TRI Post Mortem 1/2

But yeah. A lot of reviews miss the "polish of Portal" in TRI, and I can't do anything else than concur. We are a two-man team, still learning, with a fraction of the budget of Portal. I guess the secret of success is to hide such facts as well as possible, but I don't know how. So the biggest learning for us: we won't do anything this big again soon. At least we shouldn't.

We even had to take breaks during the years, because of interfering contract work, or just because we had to take some time off. Both didn't make development any shorter, and if Rising Star wouldn't have approached us to give us some funding and a deadline to kick our asses, we probably would still work on TRI (or having a break from it).

In reality, TRI was a good project for a small team, as the game has a narrow scope: the main gameplay is about creating triangles, and almost all of the other mechanics somehow work with this mechanic. For example, there are light rays, and you can reflect them – with the triangles. And you can walk on the walls and the ceilings – thanks to the triangles. There are also some basic physics puzzles (dropping crates on platforms and so on), but the physics are built into Unity. So how did TRI become a "too big game"?

By not being absolutely clear about the game's direction.

TRI Post Mortem 1/2

One indication for this is the game's story. We wanted a background story from the beginning; the original TRI has one, although fairly simple and only communicated via texts on walls. And yet it added a big portion to the package – so we still think some kind of narrative is necessary as a hook. Just think of how showing triangles would be boring for reviewers and YouTubers. This is why we needed some characters in the game. Unfortunately our story changed a lot during the development, or rather: the whole design and with it the story. From a sci-fi setting with a mad professor and a fantasy story with an alchemist, to the now present fable about a Monk and a Fox. This last iteration of TRI's plot feels a bit tackled on sometimes, and really you can still complete the game (hopefully) even when you skip all story bits (hopefully not). So it's there to entertain, but the narrative sadly isn't an integral part of TRI.

TRI Post Mortem 1/2

The most problematic thing was that Jana and I never fought over what TRI actually should be – at least there never was a clear winner. Jana was all for making a game about atmosphere and looking at nice architecture. I on the other side was totally focused on the gameplay, and how there should be a lot of puzzles, because I feared people would be bored otherwise.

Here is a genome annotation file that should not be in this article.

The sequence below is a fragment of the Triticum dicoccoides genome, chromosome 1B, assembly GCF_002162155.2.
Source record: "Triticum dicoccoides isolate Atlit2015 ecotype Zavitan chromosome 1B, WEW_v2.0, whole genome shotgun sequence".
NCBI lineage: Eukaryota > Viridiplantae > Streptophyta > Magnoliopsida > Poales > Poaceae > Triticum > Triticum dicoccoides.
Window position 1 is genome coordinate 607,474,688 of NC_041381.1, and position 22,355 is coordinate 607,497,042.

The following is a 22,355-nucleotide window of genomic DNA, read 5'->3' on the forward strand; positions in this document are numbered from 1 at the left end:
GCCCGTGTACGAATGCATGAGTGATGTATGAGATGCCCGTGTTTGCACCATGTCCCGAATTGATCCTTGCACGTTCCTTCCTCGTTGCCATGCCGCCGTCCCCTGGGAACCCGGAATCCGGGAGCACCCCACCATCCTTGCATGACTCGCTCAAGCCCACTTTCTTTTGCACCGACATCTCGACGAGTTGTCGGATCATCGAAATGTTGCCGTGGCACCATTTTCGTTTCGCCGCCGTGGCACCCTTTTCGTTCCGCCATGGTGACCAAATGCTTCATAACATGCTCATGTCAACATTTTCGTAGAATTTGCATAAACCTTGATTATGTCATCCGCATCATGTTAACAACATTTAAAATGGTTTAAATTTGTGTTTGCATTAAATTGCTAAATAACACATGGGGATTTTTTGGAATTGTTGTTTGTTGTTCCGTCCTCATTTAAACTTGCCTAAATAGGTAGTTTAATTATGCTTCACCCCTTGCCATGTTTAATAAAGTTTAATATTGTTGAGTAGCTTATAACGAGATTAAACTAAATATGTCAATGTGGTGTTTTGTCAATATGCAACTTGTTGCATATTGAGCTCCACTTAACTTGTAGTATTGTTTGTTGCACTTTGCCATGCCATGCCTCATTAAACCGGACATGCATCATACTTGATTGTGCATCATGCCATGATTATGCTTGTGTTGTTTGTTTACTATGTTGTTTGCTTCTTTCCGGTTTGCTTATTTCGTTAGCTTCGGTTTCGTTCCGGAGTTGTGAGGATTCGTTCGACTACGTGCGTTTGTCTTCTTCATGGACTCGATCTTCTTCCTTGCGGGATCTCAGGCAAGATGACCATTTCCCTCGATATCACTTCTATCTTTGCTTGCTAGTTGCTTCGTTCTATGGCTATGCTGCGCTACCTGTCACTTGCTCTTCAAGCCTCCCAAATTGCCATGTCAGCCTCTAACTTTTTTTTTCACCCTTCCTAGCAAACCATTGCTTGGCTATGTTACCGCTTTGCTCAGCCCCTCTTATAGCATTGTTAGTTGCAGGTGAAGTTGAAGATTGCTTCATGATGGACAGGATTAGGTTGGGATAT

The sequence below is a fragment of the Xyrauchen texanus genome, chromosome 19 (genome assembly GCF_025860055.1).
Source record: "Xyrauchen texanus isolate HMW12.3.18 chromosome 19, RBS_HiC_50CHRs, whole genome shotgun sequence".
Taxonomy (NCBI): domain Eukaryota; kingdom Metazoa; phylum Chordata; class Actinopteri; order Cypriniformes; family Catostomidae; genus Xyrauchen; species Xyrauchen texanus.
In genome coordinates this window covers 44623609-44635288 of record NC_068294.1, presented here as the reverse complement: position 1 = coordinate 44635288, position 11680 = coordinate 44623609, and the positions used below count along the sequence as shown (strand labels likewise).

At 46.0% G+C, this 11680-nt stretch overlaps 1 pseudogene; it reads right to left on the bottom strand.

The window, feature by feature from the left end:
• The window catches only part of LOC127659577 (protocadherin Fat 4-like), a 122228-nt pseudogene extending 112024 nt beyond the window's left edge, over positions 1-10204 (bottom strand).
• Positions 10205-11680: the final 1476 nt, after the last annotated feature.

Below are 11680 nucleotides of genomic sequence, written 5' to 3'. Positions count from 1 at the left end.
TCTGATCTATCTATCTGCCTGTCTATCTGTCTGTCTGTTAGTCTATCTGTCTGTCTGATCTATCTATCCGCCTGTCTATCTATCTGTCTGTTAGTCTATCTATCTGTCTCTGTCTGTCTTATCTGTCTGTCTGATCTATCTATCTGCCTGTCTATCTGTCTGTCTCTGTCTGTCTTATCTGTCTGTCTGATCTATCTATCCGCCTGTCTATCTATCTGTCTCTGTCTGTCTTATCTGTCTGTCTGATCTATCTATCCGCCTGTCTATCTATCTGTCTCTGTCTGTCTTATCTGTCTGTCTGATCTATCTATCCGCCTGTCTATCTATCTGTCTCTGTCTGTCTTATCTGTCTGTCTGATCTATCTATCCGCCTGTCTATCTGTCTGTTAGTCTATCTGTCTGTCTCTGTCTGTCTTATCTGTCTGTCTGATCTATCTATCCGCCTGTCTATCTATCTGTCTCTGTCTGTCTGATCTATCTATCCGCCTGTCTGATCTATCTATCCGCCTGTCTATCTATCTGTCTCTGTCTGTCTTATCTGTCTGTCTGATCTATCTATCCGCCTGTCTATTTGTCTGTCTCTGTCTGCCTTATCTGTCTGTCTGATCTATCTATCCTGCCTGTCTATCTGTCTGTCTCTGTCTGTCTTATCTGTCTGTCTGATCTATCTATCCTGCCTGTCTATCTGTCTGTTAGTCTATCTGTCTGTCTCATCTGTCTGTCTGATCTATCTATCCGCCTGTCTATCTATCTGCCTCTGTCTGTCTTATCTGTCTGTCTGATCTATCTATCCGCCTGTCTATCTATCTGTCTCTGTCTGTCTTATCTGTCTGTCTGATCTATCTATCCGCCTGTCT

This way TRI became a game with two souls – there are parts that are mostly about the design, and parts that contain a lot of riddles and obstacles. Thankfully it doesn't feel too much like a game with multiple personalities because Jana added her personal touch to each level after they were done by adding the textures and decorations. And fortunately the Monk and Fox also help to string them together, at least in my opinion.

TRI Post Mortem 1/2

Nobody ever complained about the sound design – apart from our very own voices for the climbing. Still, this fact is kinda great because although we actually tried to hire someone to make sound effects, the deal didn't come to place and we found our best partner in freesound.org – really a great resource for indie developers. Most of the sounds actually were done within a few days. Sound design may be something that we still neglect, but TRI didn't focus on sounds anyway, even though we wish we had time to create atmospheric "sound carpets" for each level, because sometimes everything is silent and nothing happens, and it then feels a bit too lifeless.

TRI Post Mortem 1/2

Although we normally tell everyone that the game was released on 9th October 2014, we actually put TRI online for the first time in June 2012, as a "pre-alpha", which was a stupid description. We renamed it quickly to "alpha", and a bit later I also tried to get rid off the version numbers (like 0.3.0) which always were low and unattractive, by replacing them with something cooler: code names! The next version was then "MagicalMonk", which sounds much more confident.